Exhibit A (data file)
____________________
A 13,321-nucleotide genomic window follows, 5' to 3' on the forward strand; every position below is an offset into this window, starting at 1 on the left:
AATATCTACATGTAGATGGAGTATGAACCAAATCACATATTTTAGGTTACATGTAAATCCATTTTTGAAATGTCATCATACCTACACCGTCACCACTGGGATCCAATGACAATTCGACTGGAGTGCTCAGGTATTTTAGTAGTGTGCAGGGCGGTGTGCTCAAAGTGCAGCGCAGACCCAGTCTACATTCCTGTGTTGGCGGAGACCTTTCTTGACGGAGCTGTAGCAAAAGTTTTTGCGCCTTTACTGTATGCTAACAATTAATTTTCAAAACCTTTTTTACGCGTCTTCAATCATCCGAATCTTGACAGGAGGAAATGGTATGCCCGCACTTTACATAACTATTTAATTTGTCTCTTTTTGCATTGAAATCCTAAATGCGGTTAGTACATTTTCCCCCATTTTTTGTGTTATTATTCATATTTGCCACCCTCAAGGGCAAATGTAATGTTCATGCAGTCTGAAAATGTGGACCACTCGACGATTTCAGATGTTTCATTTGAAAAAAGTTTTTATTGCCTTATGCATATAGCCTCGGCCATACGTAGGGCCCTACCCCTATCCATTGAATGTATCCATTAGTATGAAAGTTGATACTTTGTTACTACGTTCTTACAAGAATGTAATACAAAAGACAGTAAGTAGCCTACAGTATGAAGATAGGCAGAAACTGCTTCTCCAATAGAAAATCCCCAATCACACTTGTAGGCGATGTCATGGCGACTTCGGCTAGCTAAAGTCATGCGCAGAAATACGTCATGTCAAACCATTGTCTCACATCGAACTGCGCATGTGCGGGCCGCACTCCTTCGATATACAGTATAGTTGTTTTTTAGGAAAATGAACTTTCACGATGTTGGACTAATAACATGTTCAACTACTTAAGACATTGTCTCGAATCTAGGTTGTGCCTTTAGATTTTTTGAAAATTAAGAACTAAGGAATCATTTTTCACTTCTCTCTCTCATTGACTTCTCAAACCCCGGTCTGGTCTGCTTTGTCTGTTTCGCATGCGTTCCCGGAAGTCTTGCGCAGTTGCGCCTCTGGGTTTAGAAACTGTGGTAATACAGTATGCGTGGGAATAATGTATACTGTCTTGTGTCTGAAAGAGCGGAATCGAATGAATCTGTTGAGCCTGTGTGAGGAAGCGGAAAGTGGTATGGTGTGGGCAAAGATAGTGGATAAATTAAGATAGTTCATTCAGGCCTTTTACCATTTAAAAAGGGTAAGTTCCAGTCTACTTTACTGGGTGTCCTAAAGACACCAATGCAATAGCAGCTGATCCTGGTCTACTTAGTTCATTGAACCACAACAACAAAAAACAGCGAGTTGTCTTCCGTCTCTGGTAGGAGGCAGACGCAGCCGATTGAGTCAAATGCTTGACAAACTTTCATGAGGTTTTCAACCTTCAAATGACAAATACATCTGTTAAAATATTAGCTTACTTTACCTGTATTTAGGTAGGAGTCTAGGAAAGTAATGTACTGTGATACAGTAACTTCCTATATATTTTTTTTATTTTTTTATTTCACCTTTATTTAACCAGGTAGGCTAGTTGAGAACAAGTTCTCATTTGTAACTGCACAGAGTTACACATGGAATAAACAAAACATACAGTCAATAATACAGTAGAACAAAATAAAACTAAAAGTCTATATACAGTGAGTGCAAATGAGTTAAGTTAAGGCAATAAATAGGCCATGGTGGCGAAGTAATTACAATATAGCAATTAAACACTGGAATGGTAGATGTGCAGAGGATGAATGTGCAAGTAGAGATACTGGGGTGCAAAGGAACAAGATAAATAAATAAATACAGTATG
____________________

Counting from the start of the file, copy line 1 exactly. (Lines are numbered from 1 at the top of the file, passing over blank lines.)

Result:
A 13,321-nucleotide genomic window follows, 5' to 3' on the forward strand; every position below is an offset into this window, starting at 1 on the left: